The biotechnology industry has created a staggering amount of wealth for investors over the past 40 years. The blistering pace of innovation, coupled with the rapid growth of scores of chronic diseases like asthma, arthritis, diabetes, cancer, and heart disease, have acted in concert to make biotech one of the fastest growing industries in the world during this period.

Several biotech stocks have thus gone on to produce million-dollar paydays for early bird investors. In fact, the brave souls who got in on the ground floor in some of the industry's biggest names typically only had to shell out fairly modest amounts of capital (less than $10,000) to realize a million-dollar gain. 

Which biotech stocks have been the most potent wealth generators for investors during the industry's formative years? Not surprisingly, the big biotechs Amgen (AMGN -1.40%), Biogen (BIIB -1.35%), and Gilead Sciences (GILD 0.29%) have each delivered million-dollar paydays for their original shareholders. Here's a rundown on how much you would have had to invest in the initial public offerings (IPO) of these three biotech titans to score a millionaire gain at today's levels. 

A calculator on top of a pile of $100 bills, with $1 million on its display.

Image source: Getty Images.

Amgen: The originator

Amgen was founded in 1980 under the name Applied Molecular Genetics. Three years later, the company went public in order to fund its search for the erythropoietin gene. Based on this groundbreaking discovery, Amgen would go on to develop one of the industry's best-selling drugs of all time, Epogen. It was approved by the Food and Drug Administration in 1989 and was initially marketed as a treatment for anemia associated with chronic renal failure.

Two years later, Amgen would gain its second major drug approval with Neupogen, which boosts white blood cells. In 1998, the biotech rounded out its all-star portfolio by gaining FDA approval for the top-selling arthritis drug Enbrel. Epogen, Neupogen, and Enbrel essentially laid the foundation for the company's long-tailed growth spurt over the past four decades. 

How much did investors need to dole out during the biotech's IPO to hit the million-dollar benchmark? A measly investment of $1,250.55 in Amgen's IPO 37 years ago would have done the job (assuming a dividend reinvestment plan). That works out to a staggering compound annual growth rate of 19.8%. By contrast, a similarly sized investment in the S&P 500 over this period would be worth approximately $23,000 at current levels.   

Biogen: An experiment in patience

Biogen's roots date all the way back to 1978. The biotech stock debuted on the Nasdaq Stock Market roughly five years later in 1983. Biogen's first 10 years as a publicly traded entity, however, were an utter disaster for early shareholders. Due to the lack of any major commercial-stage products during this formative period, Biogen's shares dropped by more than 70% over the course of 1983 to 1993.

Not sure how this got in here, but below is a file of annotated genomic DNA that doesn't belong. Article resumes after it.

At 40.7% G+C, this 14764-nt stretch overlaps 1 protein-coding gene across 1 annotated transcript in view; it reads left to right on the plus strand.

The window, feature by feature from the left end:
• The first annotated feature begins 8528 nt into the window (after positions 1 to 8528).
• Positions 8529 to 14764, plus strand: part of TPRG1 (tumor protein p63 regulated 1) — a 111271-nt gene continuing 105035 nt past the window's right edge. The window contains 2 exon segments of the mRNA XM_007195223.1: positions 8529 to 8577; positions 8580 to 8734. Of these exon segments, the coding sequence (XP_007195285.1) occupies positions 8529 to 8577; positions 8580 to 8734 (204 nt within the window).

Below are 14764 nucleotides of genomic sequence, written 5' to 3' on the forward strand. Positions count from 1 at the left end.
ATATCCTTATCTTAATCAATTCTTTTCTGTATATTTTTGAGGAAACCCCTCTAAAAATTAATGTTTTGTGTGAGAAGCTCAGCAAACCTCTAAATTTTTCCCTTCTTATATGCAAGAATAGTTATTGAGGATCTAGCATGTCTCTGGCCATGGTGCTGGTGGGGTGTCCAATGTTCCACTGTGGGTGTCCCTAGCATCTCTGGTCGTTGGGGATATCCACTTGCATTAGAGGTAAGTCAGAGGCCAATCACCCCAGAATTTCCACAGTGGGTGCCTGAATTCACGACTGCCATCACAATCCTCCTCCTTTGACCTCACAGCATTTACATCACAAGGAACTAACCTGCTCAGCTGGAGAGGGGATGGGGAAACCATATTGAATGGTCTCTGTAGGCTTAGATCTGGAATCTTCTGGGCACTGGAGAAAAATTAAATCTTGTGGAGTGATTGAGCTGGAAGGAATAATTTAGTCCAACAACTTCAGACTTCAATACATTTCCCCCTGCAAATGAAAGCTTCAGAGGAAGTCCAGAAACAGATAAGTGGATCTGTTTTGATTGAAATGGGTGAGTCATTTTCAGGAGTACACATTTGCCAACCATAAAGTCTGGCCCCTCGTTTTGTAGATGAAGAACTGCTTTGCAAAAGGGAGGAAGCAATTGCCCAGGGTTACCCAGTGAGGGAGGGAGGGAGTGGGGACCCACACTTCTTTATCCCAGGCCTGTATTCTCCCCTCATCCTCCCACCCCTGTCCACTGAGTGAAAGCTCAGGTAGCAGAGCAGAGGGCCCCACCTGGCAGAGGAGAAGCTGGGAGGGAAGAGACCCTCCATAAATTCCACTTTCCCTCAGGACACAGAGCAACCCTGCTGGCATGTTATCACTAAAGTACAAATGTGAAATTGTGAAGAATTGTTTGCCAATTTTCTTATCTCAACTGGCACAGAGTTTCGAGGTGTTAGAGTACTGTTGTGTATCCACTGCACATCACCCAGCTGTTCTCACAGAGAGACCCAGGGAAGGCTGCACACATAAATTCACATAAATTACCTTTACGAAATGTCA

The stock didn't start to pick up steam until the company entered the multiple sclerosis (MS) space with interferon beta-1a in 1996. In the decades to come, the biotech would tack on several additional MS treatments to its portfolio such as Tecfidera, transforming it into the titan of the industry we know today.

To hit millionaire status as an early Biogen shareholder, you would have had to invest approximately $8,400 in its IPO back in 1983. By 1993, however, a paltry sum of $1,592 would have delivered a million-dollar bankroll, thanks to the company's sharp decline during its early years. Either way, you would have come out well ahead of the broader markets by investing in Biogen.  

Gilead: The undisputed king of infectious disease treatments

Gilead was founded as Oligogen in 1987. It would change its name to Gilead the following year, and go public four years later in 1992. Although it didn't start off as a particularly great investment, the company's shares did deliver total returns of 640% during its first decade as a public entity. With the development of several game-changing HIV medications such as Truvada and hepatitis C drugs like Sovaldi in the 2000s, however, the biotech's stock ultimately shot up by another 2,490% over the next 14 years. 

Gilead, in kind, would have made its first round of stakeholders $1 million with a mere $8,000 investment at its IPO approximately 28 years ago (again, assuming dividends were reinvested). That's a compound annual growth rate of 18.2%, which easily exceeds the average rate of capital appreciation for the broader markets over the same period. What's more, Gilead's stock would have delivered a staggering $1.47 million in total returns if you sold it at the top back in 2015, when the company's all-star hepatitis C franchise was generating money hand over fist. 

The big picture

A retrospective analysis of biotech's three biggest names underscores the importance of staying invested for the long term. While it might be tempting to try to game biotech stocks by buying or selling around certain development milestones, the big picture shows that it took each of these companies the better part of a decade to generate truly staggering returns for investors.

Amgen, Biogen, and Gilead have all crushed the broader markets over their time as publicly traded companies thanks to their hefty gains during the latter portions of their life cycles. So, if you're on the hunt for the next big thing in biotech, it's arguably a good idea to keep the long view firmly in mind.